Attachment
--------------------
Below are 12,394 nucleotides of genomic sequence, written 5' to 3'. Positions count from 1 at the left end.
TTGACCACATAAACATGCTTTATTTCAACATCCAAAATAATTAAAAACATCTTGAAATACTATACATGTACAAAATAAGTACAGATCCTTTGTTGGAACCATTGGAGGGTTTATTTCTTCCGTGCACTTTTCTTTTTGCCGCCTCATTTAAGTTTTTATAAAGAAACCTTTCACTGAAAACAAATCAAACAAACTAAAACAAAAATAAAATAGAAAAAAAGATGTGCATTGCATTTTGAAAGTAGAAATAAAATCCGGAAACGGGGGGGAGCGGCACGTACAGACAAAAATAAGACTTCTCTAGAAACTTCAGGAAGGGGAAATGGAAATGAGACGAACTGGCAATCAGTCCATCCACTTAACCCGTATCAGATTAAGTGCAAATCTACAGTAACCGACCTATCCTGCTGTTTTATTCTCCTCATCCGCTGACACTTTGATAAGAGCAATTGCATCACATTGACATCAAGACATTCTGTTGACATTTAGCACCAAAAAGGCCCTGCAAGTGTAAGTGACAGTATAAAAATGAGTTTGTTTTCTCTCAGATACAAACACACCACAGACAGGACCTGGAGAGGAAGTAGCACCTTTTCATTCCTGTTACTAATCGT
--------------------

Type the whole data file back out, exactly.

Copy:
Below are 12,394 nucleotides of genomic sequence, written 5' to 3'. Positions count from 1 at the left end.
TTGACCACATAAACATGCTTTATTTCAACATCCAAAATAATTAAAAACATCTTGAAATACTATACATGTACAAAATAAGTACAGATCCTTTGTTGGAACCATTGGAGGGTTTATTTCTTCCGTGCACTTTTCTTTTTGCCGCCTCATTTAAGTTTTTATAAAGAAACCTTTCACTGAAAACAAATCAAACAAACTAAAACAAAAATAAAATAGAAAAAAAGATGTGCATTGCATTTTGAAAGTAGAAATAAAATCCGGAAACGGGGGGGAGCGGCACGTACAGACAAAAATAAGACTTCTCTAGAAACTTCAGGAAGGGGAAATGGAAATGAGACGAACTGGCAATCAGTCCATCCACTTAACCCGTATCAGATTAAGTGCAAATCTACAGTAACCGACCTATCCTGCTGTTTTATTCTCCTCATCCGCTGACACTTTGATAAGAGCAATTGCATCACATTGACATCAAGACATTCTGTTGACATTTAGCACCAAAAAGGCCCTGCAAGTGTAAGTGACAGTATAAAAATGAGTTTGTTTTCTCTCAGATACAAACACACCACAGACAGGACCTGGAGAGGAAGTAGCACCTTTTCATTCCTGTTACTAATCGT